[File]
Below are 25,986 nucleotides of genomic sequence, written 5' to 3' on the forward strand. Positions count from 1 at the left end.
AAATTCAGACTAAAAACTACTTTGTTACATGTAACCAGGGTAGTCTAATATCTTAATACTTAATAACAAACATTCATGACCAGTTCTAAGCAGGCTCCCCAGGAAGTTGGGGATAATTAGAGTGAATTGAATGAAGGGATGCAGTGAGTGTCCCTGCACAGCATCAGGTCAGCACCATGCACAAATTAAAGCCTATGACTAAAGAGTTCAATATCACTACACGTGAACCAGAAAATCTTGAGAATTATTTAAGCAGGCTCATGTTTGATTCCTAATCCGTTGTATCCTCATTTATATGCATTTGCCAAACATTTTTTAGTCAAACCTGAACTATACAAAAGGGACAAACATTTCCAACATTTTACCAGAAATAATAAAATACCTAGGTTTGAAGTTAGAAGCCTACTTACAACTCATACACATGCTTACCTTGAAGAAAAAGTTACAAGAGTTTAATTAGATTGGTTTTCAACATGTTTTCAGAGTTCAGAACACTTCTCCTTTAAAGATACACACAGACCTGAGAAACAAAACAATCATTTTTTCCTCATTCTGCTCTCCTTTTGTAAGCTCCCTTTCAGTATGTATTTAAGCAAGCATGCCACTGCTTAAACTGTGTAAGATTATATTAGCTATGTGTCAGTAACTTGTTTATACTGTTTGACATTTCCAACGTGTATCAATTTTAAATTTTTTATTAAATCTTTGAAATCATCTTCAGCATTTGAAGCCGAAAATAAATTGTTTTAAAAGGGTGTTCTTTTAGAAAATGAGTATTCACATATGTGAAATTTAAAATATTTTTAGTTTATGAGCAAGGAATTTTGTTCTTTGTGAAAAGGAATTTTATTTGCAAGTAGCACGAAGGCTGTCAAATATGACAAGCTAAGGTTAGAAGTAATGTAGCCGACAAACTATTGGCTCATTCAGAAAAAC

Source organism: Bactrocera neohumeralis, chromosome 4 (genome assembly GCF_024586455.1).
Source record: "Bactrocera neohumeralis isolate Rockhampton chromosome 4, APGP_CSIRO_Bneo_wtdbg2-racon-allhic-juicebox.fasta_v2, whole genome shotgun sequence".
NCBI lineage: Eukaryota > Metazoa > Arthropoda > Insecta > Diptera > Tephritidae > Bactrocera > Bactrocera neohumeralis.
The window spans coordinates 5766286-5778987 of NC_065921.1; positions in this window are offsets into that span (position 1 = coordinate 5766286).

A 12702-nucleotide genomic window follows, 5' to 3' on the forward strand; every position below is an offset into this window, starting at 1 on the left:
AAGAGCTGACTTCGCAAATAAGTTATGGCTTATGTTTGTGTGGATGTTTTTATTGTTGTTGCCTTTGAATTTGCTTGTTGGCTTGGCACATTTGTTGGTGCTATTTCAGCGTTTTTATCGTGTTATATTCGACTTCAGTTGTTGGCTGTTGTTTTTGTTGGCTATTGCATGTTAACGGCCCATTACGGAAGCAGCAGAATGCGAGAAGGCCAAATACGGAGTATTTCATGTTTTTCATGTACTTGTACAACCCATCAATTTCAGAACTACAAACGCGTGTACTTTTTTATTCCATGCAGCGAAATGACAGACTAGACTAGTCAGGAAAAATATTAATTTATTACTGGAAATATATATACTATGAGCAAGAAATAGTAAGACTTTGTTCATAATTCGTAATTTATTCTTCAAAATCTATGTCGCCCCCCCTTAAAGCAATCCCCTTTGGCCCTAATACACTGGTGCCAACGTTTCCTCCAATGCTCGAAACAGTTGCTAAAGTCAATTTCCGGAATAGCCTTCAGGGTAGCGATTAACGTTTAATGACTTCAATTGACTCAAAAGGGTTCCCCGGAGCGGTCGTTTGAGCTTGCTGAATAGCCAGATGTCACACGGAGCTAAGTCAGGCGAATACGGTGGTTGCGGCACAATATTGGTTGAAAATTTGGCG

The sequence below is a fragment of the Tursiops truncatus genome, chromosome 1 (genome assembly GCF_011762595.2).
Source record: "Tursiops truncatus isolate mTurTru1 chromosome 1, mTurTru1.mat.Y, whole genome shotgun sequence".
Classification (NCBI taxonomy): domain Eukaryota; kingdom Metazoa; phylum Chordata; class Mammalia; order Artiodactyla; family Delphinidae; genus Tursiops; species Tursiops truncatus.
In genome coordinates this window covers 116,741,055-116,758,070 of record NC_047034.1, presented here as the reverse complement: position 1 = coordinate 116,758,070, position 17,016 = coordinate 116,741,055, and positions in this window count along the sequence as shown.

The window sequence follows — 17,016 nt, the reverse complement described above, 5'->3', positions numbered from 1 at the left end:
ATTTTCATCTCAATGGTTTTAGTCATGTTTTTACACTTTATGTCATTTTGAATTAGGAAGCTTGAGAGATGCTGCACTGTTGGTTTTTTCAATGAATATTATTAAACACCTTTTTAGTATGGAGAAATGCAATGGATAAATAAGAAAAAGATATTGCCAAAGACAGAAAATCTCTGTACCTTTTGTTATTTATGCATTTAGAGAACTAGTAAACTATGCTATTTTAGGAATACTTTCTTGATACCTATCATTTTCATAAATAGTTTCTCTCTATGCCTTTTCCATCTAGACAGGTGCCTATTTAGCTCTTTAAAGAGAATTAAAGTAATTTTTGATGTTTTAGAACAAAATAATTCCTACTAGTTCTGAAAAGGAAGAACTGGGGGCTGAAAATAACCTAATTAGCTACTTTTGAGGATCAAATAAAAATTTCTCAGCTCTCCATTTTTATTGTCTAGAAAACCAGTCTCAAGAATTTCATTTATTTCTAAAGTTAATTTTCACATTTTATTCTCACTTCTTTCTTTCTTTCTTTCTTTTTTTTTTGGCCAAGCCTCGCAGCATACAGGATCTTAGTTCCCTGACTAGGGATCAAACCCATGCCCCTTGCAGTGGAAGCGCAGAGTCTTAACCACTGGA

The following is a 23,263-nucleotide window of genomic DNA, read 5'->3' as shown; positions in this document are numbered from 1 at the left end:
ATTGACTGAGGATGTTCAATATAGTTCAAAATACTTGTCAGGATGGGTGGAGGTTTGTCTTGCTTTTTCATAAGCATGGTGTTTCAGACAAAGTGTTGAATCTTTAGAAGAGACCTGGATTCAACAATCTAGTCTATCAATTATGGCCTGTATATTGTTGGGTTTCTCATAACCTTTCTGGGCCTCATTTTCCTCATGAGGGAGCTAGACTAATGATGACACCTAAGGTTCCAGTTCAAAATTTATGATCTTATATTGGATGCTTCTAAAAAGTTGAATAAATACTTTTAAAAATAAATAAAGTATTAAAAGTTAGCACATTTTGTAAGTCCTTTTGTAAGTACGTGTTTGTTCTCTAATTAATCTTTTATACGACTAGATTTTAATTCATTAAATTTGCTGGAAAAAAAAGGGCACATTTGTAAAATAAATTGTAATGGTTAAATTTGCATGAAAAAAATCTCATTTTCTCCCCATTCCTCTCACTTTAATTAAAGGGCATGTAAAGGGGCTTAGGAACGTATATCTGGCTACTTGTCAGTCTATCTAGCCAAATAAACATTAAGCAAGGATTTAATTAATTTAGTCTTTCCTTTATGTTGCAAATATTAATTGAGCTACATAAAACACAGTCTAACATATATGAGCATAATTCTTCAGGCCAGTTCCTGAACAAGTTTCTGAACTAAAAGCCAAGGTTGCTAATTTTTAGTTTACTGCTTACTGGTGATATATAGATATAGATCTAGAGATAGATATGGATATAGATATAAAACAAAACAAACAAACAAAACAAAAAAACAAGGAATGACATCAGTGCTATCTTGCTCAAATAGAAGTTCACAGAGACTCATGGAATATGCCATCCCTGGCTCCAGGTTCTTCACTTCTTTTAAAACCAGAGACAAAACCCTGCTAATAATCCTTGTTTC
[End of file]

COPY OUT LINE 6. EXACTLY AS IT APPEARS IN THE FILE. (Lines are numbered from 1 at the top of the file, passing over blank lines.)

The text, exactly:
The window spans coordinates 5766286-5778987 of NC_065921.1; positions in this window are offsets into that span (position 1 = coordinate 5766286).